Sculptor Richard Long has a ready-made source of imagery to draw from for his inventive, meticulously crafted dioramas. Culling from some of art history’s most well-known masterworks, as well as from mythology and cinema, Long combines his source figures into richly colored tableaux, recontextualizing original works through his arrangements. You can have great fun identifying who’s who in each diorama, but it helps to know your art history. Take, for example, Long’s Romans and Demoiselles. In the foreground, revelers based on figures in Thomas Couture’s 1847 painting Romans During the Decadence cavort in a drunken orgy, while off in the distance are Pablo Picasso’s figures from Les Demoiselles d’Avignon (1907). Couture’s painting, though set in the days of the waning Roman Empire, was intended as a critique of decadence in 19th-century French society.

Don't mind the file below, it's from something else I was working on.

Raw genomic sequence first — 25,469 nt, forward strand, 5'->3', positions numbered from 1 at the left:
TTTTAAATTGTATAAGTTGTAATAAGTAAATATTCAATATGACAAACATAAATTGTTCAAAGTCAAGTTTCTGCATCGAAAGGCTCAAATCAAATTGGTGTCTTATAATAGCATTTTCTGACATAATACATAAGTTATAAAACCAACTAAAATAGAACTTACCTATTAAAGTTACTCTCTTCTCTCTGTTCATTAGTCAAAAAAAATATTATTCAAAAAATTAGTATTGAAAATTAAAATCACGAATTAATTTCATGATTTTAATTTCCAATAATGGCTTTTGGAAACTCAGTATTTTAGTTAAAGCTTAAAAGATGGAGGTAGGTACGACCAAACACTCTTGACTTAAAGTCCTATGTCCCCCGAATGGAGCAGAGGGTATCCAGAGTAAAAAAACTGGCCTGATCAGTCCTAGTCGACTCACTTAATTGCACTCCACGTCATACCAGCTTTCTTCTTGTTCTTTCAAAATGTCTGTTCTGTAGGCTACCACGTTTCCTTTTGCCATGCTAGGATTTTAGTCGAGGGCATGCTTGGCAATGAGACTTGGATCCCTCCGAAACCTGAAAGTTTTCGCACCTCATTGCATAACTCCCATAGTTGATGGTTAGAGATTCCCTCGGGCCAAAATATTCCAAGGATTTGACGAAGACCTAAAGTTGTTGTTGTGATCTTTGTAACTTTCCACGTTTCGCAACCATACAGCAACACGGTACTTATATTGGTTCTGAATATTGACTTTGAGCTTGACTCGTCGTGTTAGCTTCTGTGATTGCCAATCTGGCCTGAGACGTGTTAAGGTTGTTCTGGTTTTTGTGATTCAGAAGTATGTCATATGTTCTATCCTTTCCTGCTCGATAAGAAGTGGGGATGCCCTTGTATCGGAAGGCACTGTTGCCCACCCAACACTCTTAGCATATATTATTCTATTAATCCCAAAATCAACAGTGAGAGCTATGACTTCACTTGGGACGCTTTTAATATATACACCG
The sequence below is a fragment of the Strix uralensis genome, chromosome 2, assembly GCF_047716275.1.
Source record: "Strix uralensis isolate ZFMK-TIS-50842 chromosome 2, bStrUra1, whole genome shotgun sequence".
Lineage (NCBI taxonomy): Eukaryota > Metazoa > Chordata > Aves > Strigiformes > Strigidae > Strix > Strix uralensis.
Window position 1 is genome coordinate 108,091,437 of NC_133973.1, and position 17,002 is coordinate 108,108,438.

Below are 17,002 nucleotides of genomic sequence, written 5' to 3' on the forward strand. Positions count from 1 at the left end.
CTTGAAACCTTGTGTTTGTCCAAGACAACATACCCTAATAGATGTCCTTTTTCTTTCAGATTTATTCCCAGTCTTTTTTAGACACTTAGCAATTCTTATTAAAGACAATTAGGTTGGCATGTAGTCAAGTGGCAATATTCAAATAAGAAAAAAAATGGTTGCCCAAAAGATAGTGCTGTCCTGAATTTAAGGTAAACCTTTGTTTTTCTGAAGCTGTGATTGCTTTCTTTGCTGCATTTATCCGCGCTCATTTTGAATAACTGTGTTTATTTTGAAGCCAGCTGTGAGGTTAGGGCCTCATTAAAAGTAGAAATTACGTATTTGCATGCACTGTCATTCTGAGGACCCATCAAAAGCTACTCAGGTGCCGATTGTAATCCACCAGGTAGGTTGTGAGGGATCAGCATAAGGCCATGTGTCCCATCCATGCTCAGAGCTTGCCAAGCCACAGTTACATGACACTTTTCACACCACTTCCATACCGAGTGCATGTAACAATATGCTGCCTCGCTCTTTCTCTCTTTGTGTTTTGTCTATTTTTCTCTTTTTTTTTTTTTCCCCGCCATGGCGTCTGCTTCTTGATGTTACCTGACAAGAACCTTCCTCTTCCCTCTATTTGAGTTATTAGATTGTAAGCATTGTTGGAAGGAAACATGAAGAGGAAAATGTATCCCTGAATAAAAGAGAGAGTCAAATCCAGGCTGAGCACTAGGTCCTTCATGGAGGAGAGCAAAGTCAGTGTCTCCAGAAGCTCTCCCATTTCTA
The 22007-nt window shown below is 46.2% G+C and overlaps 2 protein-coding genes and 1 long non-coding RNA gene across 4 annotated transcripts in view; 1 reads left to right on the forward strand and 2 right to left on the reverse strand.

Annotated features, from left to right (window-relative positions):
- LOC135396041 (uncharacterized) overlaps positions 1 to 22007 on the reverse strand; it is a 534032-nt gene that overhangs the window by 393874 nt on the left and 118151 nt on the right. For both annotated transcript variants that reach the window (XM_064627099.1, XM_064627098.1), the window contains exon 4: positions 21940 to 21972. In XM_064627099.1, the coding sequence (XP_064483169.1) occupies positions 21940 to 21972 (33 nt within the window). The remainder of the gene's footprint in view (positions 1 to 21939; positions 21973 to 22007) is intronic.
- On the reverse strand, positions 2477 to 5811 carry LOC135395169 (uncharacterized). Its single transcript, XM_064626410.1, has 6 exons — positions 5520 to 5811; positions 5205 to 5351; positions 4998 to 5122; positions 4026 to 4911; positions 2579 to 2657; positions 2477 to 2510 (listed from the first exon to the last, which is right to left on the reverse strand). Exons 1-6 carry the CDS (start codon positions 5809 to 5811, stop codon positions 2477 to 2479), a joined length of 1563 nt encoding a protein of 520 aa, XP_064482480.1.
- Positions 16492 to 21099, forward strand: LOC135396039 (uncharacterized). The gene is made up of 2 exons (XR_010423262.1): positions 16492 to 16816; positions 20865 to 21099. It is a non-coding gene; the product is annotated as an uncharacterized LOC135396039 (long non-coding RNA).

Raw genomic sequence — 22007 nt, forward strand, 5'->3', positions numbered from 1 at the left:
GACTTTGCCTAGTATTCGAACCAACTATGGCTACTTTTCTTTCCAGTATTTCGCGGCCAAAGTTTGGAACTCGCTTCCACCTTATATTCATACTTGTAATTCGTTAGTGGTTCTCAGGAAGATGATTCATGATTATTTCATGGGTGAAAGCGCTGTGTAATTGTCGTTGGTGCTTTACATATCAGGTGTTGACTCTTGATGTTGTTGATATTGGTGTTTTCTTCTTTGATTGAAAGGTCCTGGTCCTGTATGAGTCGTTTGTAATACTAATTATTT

Contrasting the classical figures with Picasso’s early Cubist work provides another meaning. Romans and Demoiselles juxtaposes the decline of French academic painting styles with the eventual rise of Modernism, staging its figures against a backdrop of sunset. “In the 19th century, Couture’s painting was one of the most highly regarded paintings of its time by the French Academy,” Long told Pasatiempo. “Of course the academy was replaced by guys like Picasso. That was the first time he started experimenting with abstraction and was influenced by African masks, things like that. It’s the beginning of Cubism.” Long’s dioramas are on exhibit in Beyond Surrealism, at his gallery, Richard Long Fine Art, through June 7.
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